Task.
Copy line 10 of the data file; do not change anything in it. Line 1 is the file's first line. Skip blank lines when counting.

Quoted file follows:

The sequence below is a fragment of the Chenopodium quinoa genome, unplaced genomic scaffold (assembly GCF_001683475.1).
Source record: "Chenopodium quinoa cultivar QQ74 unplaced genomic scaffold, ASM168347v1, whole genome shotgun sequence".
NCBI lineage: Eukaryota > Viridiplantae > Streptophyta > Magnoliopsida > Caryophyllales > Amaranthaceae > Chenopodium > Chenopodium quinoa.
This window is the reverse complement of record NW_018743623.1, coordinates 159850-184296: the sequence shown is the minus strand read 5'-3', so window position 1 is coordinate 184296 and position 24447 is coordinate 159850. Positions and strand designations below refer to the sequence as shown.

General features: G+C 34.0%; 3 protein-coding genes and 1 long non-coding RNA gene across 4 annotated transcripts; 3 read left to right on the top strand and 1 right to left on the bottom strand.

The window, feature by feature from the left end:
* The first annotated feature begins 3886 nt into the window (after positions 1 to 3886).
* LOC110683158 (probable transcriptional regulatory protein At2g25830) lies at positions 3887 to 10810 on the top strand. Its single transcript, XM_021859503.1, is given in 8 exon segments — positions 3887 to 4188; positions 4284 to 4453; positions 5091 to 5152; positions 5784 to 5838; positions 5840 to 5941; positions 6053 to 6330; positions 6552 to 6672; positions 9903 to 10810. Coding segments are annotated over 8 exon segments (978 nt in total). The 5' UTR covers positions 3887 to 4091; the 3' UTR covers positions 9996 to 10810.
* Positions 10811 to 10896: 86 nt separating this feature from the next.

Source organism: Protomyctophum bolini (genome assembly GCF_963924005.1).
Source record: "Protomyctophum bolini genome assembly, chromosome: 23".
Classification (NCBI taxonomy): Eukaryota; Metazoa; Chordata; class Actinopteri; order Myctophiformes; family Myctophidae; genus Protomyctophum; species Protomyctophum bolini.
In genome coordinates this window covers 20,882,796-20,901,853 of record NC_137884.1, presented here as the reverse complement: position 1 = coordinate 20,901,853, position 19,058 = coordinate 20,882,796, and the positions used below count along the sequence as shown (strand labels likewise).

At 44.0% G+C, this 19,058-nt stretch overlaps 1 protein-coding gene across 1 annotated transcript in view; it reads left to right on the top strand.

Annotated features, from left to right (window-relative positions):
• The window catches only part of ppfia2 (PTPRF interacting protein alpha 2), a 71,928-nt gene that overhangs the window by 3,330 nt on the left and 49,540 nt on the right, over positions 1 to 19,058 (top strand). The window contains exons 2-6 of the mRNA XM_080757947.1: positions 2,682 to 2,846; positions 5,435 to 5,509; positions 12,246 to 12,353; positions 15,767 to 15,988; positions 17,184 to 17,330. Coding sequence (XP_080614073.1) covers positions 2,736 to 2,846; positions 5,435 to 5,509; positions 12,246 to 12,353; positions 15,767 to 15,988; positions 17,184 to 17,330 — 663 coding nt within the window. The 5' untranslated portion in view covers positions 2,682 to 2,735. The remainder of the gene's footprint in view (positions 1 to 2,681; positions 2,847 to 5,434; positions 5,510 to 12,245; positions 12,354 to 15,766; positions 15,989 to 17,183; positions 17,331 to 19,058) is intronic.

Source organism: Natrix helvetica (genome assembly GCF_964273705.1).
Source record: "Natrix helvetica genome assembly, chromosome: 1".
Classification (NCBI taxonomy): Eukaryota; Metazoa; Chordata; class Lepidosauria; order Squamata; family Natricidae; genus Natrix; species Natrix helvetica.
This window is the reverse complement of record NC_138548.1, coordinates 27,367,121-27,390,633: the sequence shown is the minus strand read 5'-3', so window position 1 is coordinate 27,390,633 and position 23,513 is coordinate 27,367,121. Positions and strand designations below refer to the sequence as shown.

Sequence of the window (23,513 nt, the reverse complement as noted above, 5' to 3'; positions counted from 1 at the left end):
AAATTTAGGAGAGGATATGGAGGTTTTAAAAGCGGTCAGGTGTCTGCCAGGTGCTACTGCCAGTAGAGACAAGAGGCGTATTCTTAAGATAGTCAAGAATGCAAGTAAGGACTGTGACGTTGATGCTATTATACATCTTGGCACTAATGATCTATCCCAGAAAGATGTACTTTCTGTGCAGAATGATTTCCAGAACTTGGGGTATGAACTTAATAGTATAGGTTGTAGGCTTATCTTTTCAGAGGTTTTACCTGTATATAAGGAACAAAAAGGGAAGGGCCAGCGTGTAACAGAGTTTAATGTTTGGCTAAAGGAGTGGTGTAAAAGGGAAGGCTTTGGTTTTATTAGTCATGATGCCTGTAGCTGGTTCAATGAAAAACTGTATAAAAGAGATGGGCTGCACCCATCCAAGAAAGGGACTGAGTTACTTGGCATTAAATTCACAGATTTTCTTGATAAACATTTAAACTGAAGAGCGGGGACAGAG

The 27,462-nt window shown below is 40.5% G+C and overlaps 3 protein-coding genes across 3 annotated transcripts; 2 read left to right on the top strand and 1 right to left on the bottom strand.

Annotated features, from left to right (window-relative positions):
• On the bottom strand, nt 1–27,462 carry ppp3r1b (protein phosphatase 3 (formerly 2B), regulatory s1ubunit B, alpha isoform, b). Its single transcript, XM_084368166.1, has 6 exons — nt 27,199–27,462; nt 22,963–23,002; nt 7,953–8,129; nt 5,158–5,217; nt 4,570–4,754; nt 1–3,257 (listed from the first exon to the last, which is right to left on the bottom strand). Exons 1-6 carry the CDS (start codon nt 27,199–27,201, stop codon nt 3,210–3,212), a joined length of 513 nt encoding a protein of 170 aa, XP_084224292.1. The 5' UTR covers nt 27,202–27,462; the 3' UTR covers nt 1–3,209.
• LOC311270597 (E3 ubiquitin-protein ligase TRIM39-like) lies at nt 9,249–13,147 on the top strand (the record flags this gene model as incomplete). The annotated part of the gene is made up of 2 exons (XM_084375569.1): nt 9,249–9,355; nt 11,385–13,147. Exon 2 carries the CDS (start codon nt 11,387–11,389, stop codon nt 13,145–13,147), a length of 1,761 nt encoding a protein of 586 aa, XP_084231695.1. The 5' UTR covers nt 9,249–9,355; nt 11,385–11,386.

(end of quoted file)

Source organism: Protomyctophum bolini (genome assembly GCF_963924005.1).